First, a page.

Under the Safe Harbor rule of the Revenue Act of 1978, a company can identify its workers as independent contractors. It can exempt employers from treating workers as employees. Companies that operate with the Safe Harbor rule do not need to pay into Social Security, Medicare, unemployment insurance, and workers’ compensation insurance, which can result in the stealing of billions of dollars from workers, governments, and the public, according to a study released by Yale University. The rules governing overtime protections are outdated and difficult to enforce. Even while employers face higher penalties for committing wage theft, compliance rates remain low as the odds of getting caught remain small.
Major US corporations like Halliburton, G4S Wackenhut, and Circle-K stores are some of the worst offenders, which the US Department of Labor records show, and have collectively taken more than $22 million from their employees since 2005.
The Biden administration recently issued a proposal that clarifies when workers are independent contractors or employees with the full minimum wage, overtime, and other protections provided under the Fair Labor Standards Act. The proposal directs employers to consider whether a worker is an employee or a contractor, whether the work requires special skills, the degree of permanence of the relationship between worker and employer, and the investment a worker makes, such as car payments. Misclassifying workers as independent contractors deny those workers protections under federal labor standards, promotes wage theft, allows certain employers to gain an unfair advantage over businesses, and hurts the economy.
The Wage Theft Prevention and Wage Recovery Act introduced in US Senate in 2019 provides employees with regular paystubs and final payment for uncompensated work hours within 14 days of employee termination. Employers must also allow employees access to wage records. The bill proposes a civil penalty of $2,000 for the first violation of overtime or minimum wage laws and $10,000 for each subsequent violation. It increases wages for workers to triple the amount owed, up from double under the existing law, among other provisions. It makes class-action suits against employers for lost wages easier by automatically including all employees in the lawsuits unless they opt-out.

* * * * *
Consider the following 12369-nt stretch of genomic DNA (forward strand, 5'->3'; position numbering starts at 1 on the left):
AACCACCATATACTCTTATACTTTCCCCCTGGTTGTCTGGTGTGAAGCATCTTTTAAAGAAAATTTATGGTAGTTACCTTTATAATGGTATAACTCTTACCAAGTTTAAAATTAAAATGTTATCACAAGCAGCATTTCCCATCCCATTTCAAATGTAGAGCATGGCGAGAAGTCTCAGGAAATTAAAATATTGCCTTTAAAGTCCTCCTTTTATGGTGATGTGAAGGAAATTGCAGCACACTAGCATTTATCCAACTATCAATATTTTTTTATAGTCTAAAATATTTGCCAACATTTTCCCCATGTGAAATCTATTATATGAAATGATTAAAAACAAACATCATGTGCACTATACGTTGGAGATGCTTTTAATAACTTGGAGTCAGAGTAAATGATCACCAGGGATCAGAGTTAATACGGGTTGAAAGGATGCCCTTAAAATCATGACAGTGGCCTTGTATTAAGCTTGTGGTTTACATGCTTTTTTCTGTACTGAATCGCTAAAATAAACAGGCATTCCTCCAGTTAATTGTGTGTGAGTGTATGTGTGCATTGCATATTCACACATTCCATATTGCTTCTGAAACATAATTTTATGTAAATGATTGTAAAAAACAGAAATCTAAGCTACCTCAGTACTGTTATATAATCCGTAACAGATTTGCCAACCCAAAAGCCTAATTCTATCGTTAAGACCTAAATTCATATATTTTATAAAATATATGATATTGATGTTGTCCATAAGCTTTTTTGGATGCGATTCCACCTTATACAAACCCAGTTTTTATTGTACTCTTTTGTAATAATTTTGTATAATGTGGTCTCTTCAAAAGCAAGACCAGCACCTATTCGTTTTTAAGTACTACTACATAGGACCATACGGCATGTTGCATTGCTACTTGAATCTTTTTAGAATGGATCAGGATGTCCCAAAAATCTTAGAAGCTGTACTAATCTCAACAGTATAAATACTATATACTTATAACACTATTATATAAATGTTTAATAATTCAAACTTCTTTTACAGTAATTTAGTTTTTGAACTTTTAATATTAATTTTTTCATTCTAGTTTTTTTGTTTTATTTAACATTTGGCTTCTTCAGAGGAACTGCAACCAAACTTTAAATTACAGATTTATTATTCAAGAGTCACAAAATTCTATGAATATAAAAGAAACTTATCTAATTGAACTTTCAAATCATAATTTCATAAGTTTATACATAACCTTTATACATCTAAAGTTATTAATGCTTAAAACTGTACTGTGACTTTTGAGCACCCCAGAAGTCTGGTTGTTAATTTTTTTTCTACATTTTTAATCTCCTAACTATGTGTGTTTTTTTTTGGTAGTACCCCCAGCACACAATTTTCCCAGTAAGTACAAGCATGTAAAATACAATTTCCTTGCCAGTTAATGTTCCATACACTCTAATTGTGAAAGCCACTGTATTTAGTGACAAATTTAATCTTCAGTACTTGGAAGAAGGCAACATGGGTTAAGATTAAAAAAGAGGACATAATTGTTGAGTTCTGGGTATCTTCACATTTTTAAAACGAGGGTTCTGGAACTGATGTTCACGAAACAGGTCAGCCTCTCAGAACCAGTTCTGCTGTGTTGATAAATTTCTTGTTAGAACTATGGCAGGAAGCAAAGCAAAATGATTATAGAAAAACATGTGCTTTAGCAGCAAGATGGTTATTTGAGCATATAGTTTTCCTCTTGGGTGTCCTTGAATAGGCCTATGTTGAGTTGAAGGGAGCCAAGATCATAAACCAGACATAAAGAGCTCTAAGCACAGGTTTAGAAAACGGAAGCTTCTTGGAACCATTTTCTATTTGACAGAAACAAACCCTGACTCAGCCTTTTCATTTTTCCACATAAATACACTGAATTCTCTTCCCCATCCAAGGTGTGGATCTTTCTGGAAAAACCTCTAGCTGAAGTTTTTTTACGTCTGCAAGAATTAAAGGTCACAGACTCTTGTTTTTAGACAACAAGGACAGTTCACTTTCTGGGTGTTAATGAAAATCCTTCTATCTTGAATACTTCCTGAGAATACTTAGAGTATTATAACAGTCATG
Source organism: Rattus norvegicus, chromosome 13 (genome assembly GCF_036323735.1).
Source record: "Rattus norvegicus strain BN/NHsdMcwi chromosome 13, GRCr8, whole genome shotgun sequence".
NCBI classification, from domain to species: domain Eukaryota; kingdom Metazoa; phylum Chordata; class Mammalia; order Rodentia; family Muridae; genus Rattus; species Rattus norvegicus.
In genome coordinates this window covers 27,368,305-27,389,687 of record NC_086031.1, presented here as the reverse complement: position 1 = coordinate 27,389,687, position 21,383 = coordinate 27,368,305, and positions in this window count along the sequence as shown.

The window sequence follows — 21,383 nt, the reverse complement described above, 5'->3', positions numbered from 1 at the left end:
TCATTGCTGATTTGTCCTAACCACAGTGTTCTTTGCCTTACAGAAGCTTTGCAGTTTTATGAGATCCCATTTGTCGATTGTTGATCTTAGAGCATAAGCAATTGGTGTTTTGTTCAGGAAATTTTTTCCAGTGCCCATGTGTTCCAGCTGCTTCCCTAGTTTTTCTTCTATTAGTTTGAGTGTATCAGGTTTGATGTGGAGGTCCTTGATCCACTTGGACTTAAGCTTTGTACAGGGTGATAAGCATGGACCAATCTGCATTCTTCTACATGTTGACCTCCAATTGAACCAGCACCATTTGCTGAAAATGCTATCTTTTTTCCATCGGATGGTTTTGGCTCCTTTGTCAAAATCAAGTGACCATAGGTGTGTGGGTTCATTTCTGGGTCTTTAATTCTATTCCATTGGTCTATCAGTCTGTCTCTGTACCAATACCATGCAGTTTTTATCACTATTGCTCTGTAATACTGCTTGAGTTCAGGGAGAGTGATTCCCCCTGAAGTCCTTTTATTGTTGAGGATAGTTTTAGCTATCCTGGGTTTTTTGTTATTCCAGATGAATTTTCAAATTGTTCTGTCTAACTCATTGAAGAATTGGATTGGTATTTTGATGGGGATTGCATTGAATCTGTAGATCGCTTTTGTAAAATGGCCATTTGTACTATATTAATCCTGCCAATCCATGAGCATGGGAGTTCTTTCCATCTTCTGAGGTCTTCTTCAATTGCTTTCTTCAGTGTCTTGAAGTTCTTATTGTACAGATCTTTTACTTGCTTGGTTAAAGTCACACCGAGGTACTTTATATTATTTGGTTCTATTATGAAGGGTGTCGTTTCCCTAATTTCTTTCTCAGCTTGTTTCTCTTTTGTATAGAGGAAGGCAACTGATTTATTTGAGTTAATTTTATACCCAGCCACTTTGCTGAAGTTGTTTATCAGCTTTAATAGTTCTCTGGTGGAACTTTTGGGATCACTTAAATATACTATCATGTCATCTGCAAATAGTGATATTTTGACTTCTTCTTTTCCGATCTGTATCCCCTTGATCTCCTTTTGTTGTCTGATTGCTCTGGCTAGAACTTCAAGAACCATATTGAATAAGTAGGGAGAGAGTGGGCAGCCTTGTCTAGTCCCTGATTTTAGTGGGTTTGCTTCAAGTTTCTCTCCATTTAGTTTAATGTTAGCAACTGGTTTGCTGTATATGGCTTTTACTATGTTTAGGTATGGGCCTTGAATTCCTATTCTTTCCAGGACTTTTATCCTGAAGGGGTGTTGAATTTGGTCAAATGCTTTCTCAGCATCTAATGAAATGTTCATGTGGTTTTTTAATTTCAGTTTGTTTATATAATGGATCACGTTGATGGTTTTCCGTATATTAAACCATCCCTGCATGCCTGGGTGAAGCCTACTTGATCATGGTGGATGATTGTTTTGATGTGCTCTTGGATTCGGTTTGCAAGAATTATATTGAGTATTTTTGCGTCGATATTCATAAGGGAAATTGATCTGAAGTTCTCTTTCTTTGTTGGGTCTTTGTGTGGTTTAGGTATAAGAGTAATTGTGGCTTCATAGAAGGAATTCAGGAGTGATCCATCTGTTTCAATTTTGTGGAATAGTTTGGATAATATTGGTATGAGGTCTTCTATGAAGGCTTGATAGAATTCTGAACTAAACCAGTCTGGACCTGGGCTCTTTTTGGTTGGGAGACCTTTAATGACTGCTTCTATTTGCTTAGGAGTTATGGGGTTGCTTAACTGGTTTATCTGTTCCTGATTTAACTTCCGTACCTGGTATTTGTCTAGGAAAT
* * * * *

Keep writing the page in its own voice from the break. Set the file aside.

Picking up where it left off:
In December 2022, the US Department of Labor recovered $370,194 in back wages and liquidated damages from the owners of two restaurants in Los Angeles and Pasadena that illegally denied overtime wages to 54 workers. The agency recovered $1M for 77 care workers employed by Seattle-area adult family home providers who worked overtime to ensure the well-being and daily needs of older adults and people with disabilities. Over $500K in back wages was recovered for 227 workers of a Panama City Beach hotel staffing agency after denying them full wages and benefits when the employer misclassified them as independent contractors.
Justin Strekal, Cuyahoga County Progressive Caucus (CCPC) Steering Committee Member and Organizer with Guardians for Fair Work, addressed a packed City Council chamber before the vote. “There are over 250,000 documented cases of wage theft every year in Ohio. An average victim loses 24% of their take-home, which is over $2,900 in Cleveland if they stay on the job for a full year,” said Strekal. “I want to thank the City Council for their vote of support and to let you know that we will be back next year to talk about how we expand upon protection for Cleveland workers.”
Under Ohio law, an employee can file a minimum wage or unpaid wages complaint with the Ohio Department of Commerce. The employee should complete the minimum wage complaint form and provide it to the Department Division of Industrial Compliance, Bureau of Wage & Hour Administration. Here is a link: https://com.ohio.gov/static/documents/dico_MINIMUM_WAGE_COMPLAINT.pdf.